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Health Dept.: 'Superbug' spreads in county

March 25, 2011 12:00:00 AM PDT
It's not a new type of super bacteria, but this was the first time Los Angeles County health officials required laboratories to track its presence. And unexpectedly, they found hundreds of cases of CRKP.

Will we see more? And how can we prevent the spread?

CRKP (Carbapenem-Resistant Klebsiella Pneumoniae) is just one of a growing number of pathogens resistant to multiple antibiotics. But experts say it's not necessarily more serious than other "superbugs." But it tends to show up in some of the sickest patients.

They're virulent, invasive, and potentially fatal, and there's not much anyone can do about this latest round of super-resistant germs. The typical battery of antibiotics has virtually no effect on them.

The L.A. County Department of Public Health says roughly 350 cases of a relatively new "superbug" call CRKP has been reported in local hospitals between June and December of 2010.

"Perhaps we've underappreciated how crafty bacteria are in becoming resistant at all the antibiotics that we throw at them," said Dr. Kimberly Shriner, Huntington Hospital.

CRKP a relative of E. coli. It colonizes in very ill patients, many of whom have been on ventilators. But how did CRKP get to be such a big problem?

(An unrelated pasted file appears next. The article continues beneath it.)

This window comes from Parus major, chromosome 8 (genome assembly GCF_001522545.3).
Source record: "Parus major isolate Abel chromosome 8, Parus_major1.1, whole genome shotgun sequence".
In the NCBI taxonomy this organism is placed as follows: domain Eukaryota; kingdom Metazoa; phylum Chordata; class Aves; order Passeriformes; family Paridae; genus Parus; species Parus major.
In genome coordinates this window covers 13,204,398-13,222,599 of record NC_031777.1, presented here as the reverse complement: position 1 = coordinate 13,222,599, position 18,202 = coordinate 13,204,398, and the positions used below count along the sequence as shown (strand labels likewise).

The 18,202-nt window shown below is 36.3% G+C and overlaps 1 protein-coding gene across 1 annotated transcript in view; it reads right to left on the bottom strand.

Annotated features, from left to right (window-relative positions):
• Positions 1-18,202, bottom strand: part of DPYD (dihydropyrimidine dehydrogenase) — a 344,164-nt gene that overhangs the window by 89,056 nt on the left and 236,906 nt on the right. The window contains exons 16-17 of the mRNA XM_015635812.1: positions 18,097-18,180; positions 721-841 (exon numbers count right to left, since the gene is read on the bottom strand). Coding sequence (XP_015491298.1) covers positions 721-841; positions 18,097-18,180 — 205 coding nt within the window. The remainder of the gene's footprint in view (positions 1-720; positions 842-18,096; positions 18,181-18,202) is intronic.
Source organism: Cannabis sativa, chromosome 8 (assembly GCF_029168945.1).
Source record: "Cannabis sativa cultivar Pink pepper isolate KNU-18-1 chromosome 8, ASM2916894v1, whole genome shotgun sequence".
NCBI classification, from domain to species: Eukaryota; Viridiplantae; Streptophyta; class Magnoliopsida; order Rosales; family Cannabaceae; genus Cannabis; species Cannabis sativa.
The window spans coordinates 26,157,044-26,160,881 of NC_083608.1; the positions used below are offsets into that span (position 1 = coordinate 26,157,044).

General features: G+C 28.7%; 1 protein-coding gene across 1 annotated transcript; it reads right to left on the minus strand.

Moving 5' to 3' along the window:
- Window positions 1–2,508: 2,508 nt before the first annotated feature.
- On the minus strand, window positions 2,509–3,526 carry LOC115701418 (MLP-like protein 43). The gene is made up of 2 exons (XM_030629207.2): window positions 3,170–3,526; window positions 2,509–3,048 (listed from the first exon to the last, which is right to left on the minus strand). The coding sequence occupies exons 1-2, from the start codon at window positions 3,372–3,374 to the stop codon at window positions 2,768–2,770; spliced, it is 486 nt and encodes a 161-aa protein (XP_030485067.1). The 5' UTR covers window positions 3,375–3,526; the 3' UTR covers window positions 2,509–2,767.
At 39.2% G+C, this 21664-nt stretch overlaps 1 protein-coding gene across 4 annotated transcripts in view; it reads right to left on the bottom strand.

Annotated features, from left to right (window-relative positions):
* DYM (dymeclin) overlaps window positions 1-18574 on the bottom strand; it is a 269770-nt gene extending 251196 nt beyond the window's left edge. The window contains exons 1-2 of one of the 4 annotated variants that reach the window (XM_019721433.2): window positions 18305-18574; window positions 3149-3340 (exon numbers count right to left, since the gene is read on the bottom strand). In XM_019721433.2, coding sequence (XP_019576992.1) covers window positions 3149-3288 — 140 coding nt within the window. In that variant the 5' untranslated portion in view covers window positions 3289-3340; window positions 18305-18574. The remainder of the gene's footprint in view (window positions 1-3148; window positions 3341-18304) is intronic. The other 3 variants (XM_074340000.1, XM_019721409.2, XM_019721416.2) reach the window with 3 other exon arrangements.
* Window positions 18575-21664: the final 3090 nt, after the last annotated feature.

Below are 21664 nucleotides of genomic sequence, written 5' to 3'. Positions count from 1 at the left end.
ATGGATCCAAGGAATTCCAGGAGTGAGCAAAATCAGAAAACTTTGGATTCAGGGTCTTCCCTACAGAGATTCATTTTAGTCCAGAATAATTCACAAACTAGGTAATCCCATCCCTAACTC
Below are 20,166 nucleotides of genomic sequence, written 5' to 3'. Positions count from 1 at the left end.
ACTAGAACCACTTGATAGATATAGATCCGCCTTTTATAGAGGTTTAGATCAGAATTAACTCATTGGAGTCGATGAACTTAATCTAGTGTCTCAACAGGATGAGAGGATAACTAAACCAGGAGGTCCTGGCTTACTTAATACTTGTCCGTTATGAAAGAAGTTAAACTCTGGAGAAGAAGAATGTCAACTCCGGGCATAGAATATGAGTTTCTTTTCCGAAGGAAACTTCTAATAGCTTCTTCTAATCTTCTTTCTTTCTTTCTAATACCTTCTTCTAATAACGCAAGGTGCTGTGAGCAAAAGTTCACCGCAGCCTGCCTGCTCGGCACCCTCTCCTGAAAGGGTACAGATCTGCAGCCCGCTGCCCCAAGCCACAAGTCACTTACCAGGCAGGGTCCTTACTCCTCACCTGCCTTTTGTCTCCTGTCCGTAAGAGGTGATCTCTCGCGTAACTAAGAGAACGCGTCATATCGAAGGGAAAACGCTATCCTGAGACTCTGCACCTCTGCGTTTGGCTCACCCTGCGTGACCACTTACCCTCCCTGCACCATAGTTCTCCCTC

Huntington Hospital infectious disease expert Dr. Shriner says as a society we are all responsible.

"One of the real reasons we're having problems with antibiotic resistance is the overuse of antibiotics," said Shriner. "We perhaps are a little bit too quick to put people on antibiotics for things that maybe really don't warrant them."

So what can you do stop the spread of superbugs? Shriner says if your doctor says you don't need antibiotics, listen to what he or she is trying to tell you.

"Generally colds are caused by viruses, corona viruses, and they don't need and certainly don't respond to antibiotics," said Shriner.

Shriner says even with these steps superbugs will still stick around, so the best defense is proper hygiene: prevention practices at home and in hospitals.

"So we need to stay ahead of the game by good science and good practice and common sense," said Shriner.

And another important note: Shriner says if patients are prescribed antibiotics, they should follow the directions and finish the full course of their medication.